All in Business Tips
On this week's episode of The Bedroom Entrepreneur, my wife and I talk about entrepreneurship as it pertains to our relationship and our everyday schedules and well being.
I figured it would be pretty insightful for those wanting to become entrepreneurs to see the impact it can have on relationships and personal growth.
On this episode of The Bedroom Entrepreneur, I had the pleasure of talking with Dunnadidit, a fellow YouTuber, music producer, and freelance photographer and videographer, about pursuing your creative outlets and making your own opportunities through smart work. Dunna makes some amazing videos and has some great insight into the business and art of being an entrepreneur in the digital world.
I've been using the Sony a6500 for a couple of weeks now thanks to my good friend Jason Agola who allowed me to borrow his and get a feel for the camera.
I can't say enough good things about this little camera, however, there are a couple of quick things that I believe put it leaps and bounds above my Nikon d5500 which I had been shooting on for a couple of years.
The past couple of weeks have been pretty hectic here at Spencer Pugh Media but I'm excited that I was able to squeeze in this week's episode of The Bedroom Entrepreneur Podcast with a new and good friend, Adam Moore of The Factory.
Each week I aim to put out a blog post, YouTube video, and podcast episode to supply helpful and informative content to other entrepreneurs and small business owners in the Roanoke Valley or around the world.
On this week's episode Adam talks about his project, The Factory, which I have been really excited about.
In my short time as a professional website designer, I’ve started to realize that building a website is really a two-party process.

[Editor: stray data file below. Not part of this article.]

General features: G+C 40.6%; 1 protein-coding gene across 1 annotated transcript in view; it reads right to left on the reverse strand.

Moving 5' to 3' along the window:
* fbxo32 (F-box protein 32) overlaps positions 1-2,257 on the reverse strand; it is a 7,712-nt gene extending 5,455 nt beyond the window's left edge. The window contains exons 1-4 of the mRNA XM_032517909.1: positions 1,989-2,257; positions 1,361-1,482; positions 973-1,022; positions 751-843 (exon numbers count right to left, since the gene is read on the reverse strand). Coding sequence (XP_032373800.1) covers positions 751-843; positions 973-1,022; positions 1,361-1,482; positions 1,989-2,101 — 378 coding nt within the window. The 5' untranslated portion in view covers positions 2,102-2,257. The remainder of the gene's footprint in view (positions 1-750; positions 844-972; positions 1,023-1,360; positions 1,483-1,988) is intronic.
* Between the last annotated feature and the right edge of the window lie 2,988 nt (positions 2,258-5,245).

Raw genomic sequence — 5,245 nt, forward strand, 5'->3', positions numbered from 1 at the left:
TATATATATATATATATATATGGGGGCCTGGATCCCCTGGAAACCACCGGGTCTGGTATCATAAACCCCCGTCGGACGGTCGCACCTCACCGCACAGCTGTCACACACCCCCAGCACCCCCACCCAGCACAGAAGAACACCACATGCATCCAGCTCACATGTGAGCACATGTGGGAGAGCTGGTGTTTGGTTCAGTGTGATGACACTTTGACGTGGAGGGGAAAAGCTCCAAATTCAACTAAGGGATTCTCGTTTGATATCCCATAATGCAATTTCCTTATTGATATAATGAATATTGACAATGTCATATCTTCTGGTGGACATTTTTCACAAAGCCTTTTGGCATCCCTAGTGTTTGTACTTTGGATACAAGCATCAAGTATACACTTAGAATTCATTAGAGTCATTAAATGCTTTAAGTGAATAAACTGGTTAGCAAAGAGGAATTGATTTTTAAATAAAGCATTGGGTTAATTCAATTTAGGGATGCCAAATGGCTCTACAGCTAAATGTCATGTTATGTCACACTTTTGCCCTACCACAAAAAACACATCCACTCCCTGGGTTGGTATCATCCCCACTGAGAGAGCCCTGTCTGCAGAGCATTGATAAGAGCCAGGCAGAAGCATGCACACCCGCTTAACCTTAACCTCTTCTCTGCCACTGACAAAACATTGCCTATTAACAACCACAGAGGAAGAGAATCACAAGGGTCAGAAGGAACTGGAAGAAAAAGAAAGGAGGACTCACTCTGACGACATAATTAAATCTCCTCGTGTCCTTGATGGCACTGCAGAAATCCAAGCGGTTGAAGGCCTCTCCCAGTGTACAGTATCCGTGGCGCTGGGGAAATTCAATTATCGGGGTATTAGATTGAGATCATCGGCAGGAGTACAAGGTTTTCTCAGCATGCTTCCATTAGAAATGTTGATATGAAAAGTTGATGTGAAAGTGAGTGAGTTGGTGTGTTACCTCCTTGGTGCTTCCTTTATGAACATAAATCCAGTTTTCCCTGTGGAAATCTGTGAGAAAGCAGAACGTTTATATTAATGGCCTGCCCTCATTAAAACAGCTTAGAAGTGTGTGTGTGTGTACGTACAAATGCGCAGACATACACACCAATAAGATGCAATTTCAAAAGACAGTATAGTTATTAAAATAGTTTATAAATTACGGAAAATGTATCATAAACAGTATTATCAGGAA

Let me explain.
Just because I have learned the ins and outs of Squarespace and know how to build a nice, crisp and clean website — how to work with colors, fonts, design, and positioning of content — I’m not an expert on the story, history, pain points, and strengths of my client's business or brand.
People don't use Facebook to be sold to...
They don't use Instagram so they can buy all the products shoved in their feeds...
They don't watch YouTube videos to click on every ad before and after each video...
So how in the world is a business supposed to use social media for business development and to make those dollars?? What is the ROI of posting every day and spending money to promote fancy content pieces (That aren't even "buy now" ads!?)
I’m sure many of you can relate. If you’re the marketing manager of a company and have no team, or even if you are just deciding to take on the digital marketing tasks for your company or the company you work for, it can be a daunting task.
You have to be engaging. You have to respond to comments. You have to be consistent with your content. You have to stick to the grind. You have to be insightful, entertaining, knowledgeable and helpful. You have to fully understand your target audience so that you create the perfect content for them. Etc. etc. etc. *Gulp*
Where do you even start?
Let me help you, there.
Some of you all may not know but my love for marketing and social media content creation actually started back in college when a hall mate and I first started our band, The Band Concord.
Something I will always remember and I wish I had put a little more thought into it was something our producer, Imad (some of you may have heard of him), said after we wrapped up our Freshman album, Youth.
He said we should just put the album out for free.
My aim in all of this documentation is to help those wishing to love their work. To persue their passions in life and wake up every Monday morning and jump out of bed because their favorite day of the week has arrived.
I’m just starting out with this entrepreneur stuff and it’s scary as hell, but it’s also the most exciting time of my life.
This week I wanted to share with you a short, new “mental business model” that I have started to formulate.
I’d love to hear some of your thoughts and get some opinions on this ideology.
I call this new ideal my Four Pillars of Entrepreneurial Success.